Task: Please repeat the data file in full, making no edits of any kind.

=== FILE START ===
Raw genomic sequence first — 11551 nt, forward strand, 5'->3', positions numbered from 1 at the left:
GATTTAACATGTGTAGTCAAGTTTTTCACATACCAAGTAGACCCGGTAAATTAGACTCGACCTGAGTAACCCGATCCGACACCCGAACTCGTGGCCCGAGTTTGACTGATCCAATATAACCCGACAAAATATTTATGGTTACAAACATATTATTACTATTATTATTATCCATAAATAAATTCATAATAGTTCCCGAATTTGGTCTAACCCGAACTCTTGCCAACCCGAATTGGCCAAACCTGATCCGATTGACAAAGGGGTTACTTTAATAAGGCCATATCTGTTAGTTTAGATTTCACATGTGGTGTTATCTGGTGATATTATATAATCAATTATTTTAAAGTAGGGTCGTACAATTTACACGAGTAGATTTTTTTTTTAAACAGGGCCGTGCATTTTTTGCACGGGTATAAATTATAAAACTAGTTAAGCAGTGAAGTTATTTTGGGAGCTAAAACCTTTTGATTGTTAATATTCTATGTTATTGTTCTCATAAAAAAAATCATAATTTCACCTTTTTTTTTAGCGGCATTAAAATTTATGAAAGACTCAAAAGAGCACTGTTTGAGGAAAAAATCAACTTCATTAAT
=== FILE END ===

Raw genomic sequence first — 11551 nt, forward strand, 5'->3', positions numbered from 1 at the left:
GATTTAACATGTGTAGTCAAGTTTTTCACATACCAAGTAGACCCGGTAAATTAGACTCGACCTGAGTAACCCGATCCGACACCCGAACTCGTGGCCCGAGTTTGACTGATCCAATATAACCCGACAAAATATTTATGGTTACAAACATATTATTACTATTATTATTATCCATAAATAAATTCATAATAGTTCCCGAATTTGGTCTAACCCGAACTCTTGCCAACCCGAATTGGCCAAACCTGATCCGATTGACAAAGGGGTTACTTTAATAAGGCCATATCTGTTAGTTTAGATTTCACATGTGGTGTTATCTGGTGATATTATATAATCAATTATTTTAAAGTAGGGTCGTACAATTTACACGAGTAGATTTTTTTTTTAAACAGGGCCGTGCATTTTTTGCACGGGTATAAATTATAAAACTAGTTAAGCAGTGAAGTTATTTTGGGAGCTAAAACCTTTTGATTGTTAATATTCTATGTTATTGTTCTCATAAAAAAAATCATAATTTCACCTTTTTTTTTAGCGGCATTAAAATTTATGAAAGACTCAAAAGAGCACTGTTTGAGGAAAAAATCAACTTCATTAAT